Thursday, February 4, 2010

It's a "beautiful day" in Key Biscayne

Yesterday was a perfect day too, weather and wind wise, to leave Fort Lauderdale’s Port Everglades inlet and motor sail out in the ocean down the coast to Port Miami. We looked for the new world’s largest cruise ship, the Oasis, but she was out cruising.

Miami skyline through the dodger
This was the first truly turquoise ocean waters we've seen on this trip. The ICW in Florida was quite blue and clear, but the ocean today was beautiful, with only 2-3 foot swells.

The Miami skyline was quite impressive, especially with the Goodyear blimp making a practice run over us for next Sunday’s Super Bowl. Toto, we’re not in Willieburg any more.

We were allowed to enter Government Cut without any consternation from the Coast Guard. Since 9/11, cruisers like us can't use this inlet if more than 2 huge cruise ships are in the harbor.

Five hours later, we entered Biscayne Bay and grabbed a Coconut Grove Sailing Club mooring. Their launch picked us up and we walked around the cutesy downtown and found a Fresh Market within walking distance.

Today we sailed across the bay to Key Biscayne, and anchored in No Name Harbor (really). Whoopee, I can finally post a sentence with the word “key” in it! This is the key (actually cay) where Nixon enjoyed some relaxation at his other White House. I believe it’s where the infamous Watergate planning began as well.

We have now travelled 1095 miles since October 11. As we leave the hustle and bustle of Miami behind, it’s time for Jimmy Buffett “changes in attitude.” The Keys are full of colorful history and persons, such as those in the lower Keys, the “Conchs,” who proclaimed their independence from the U.S. in 1982, declared war (over the Border Patrol stopping cars and causing roadblocks), then immediately surrendered, applying for foreign aid. The spirit of the Conch Republic remains, and quite a few anarchists love living here.

Cape Florida Lighthouse
No Name Harbor is a terrific anchorage, especially in an east wind. It's hard to believe we're only 15 minutes from downtown Miami. We dingied ashore, walked to the end of Key Biscayne, and explored the Bill Baggs Florida State Park, its Cape Florida lighthouse, and lighthouse keeper’s home. Pete again climbed to the top, while I played lighthouse keeper's wife.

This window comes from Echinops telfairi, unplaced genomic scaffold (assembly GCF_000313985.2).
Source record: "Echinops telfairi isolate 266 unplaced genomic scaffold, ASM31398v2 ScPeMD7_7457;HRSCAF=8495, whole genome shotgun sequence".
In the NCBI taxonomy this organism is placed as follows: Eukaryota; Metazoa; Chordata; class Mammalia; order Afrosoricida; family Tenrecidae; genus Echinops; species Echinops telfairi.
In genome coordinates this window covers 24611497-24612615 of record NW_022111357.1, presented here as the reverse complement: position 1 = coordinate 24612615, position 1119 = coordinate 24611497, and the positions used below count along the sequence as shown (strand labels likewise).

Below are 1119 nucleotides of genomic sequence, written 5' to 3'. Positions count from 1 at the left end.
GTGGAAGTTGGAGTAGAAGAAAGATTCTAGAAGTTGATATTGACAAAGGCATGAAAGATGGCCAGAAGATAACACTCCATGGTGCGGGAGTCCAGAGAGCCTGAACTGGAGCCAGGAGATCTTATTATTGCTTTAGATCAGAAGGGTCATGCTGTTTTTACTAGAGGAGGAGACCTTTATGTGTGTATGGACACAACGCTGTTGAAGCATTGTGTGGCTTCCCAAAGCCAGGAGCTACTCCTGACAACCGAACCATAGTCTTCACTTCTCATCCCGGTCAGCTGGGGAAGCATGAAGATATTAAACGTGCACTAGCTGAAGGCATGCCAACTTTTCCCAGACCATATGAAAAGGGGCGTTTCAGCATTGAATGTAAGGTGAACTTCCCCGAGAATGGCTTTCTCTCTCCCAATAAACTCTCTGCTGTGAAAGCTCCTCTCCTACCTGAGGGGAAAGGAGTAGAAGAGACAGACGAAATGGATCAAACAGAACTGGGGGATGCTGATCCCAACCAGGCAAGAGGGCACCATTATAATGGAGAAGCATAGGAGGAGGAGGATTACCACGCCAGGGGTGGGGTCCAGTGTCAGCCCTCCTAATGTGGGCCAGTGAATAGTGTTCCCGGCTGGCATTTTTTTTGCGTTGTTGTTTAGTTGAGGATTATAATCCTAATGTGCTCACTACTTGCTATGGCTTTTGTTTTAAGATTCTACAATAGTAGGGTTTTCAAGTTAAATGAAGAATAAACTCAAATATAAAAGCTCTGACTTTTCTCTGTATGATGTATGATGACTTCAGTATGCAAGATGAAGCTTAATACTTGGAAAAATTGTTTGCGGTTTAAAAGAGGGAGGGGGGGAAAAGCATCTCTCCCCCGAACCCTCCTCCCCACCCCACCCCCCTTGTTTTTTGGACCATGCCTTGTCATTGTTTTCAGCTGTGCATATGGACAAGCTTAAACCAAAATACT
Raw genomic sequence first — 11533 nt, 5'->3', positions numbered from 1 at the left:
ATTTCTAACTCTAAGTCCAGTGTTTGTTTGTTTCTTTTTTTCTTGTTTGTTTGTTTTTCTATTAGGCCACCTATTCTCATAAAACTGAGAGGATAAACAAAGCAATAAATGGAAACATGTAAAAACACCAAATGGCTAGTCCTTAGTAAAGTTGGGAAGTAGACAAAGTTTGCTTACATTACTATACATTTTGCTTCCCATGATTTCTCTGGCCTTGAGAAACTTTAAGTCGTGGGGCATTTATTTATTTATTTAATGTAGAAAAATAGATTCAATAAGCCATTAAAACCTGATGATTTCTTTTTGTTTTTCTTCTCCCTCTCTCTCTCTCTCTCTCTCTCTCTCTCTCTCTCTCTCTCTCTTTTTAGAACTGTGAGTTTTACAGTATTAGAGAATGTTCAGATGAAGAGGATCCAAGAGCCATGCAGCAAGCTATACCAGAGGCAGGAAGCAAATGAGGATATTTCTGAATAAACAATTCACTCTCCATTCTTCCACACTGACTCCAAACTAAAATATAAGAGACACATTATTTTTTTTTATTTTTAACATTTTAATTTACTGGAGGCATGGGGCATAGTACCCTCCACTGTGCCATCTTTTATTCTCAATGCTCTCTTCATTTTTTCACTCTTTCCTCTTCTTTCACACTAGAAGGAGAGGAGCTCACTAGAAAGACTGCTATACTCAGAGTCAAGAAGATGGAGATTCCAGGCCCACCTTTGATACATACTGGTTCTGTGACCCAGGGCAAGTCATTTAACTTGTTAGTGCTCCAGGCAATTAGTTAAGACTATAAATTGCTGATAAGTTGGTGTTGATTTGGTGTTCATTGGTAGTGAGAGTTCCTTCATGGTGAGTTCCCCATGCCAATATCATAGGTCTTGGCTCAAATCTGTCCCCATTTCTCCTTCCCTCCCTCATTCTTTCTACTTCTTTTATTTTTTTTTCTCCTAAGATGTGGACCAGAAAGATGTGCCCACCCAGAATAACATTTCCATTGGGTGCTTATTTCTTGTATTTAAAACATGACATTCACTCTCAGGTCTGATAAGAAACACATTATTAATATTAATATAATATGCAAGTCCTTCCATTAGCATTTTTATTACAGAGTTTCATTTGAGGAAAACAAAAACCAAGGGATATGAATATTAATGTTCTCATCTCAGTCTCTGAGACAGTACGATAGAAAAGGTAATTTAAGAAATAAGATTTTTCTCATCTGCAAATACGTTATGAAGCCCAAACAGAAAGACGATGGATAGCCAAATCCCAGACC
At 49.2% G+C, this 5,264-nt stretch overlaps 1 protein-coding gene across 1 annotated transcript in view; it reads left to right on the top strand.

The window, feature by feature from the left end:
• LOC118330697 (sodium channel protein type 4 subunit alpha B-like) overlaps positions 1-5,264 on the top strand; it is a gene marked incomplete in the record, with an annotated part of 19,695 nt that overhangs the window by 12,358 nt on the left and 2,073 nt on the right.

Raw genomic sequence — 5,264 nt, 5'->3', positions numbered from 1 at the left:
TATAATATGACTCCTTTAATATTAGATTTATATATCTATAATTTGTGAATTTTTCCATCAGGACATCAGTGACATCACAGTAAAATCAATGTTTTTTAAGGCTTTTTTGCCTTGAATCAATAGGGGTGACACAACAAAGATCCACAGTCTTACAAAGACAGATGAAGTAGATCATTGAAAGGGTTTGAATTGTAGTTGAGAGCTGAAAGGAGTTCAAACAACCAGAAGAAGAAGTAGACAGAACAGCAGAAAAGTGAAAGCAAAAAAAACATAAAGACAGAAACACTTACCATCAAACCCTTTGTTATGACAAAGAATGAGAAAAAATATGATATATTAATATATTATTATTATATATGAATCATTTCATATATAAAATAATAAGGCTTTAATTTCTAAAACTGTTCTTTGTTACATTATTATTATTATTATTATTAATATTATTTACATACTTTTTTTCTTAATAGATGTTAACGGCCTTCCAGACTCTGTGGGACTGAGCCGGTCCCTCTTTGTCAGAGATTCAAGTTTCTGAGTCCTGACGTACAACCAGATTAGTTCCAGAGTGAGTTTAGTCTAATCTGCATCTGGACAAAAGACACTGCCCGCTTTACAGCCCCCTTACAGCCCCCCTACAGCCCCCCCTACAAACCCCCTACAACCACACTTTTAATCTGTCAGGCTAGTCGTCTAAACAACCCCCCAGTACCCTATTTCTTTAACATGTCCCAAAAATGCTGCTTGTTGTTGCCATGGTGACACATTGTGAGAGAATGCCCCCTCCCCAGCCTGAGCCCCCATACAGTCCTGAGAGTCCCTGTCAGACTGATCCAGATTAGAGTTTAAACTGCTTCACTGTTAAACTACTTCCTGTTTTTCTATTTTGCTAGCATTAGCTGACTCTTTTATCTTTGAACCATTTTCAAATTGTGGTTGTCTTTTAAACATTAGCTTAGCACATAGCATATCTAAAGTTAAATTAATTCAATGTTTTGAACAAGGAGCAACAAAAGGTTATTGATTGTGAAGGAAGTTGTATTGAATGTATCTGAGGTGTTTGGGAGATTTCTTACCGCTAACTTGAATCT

Florida truly is a jungle in its natural state, sans condos. This area took a direct hit from Hurricane Andrew, and all the invasive Australian pines were toppled. So the state replaced all the fauna in this park with native plants.

Those are remaining Stiltsville houses!
There's this cool sight as you look out the inlet here. It's called "Stiltsville," and it reminds us of the softshell crab sheds built over the water in Tangier Island. Some fishermen did the same thing here many years ago. After Hurricane Andrew, only a few were left. That in itself is amazing.

Just spotted “Sheet Music,” a sailboat we last saw on Thanksgiving Day in Melbourne. Chuck and Kathy have already been down to Key West and are now on their way to the Bahamas. They have a blog too, so I’ve added a link to it. Blogging is not just something I do in lieu of boat drinks (I am ambidextrous), but a great way to check the whereabouts of fellow cruisers, in case we cross paths again. We also met Patty on Bum's Rest who also has a blog. They are cruising with Sheet Music to the Bahamas. I just had to stop and talk to her when I saw Williamstown, NJ, on their transom. I taught there for one year in 1974-75, as a newly wed!

No Name Harbor sunset
Enjoy the sunset from No Name Harbor. . .


  1. It was great to see you today. Enjoy your blog and we're now "followers." Hope to see you again soon.

  2. It was nice meeting you also. I'm following your blog,too. You do a nice job and I enjoyed reading it. I'm not a writer, but, I try my best at it.
    Here is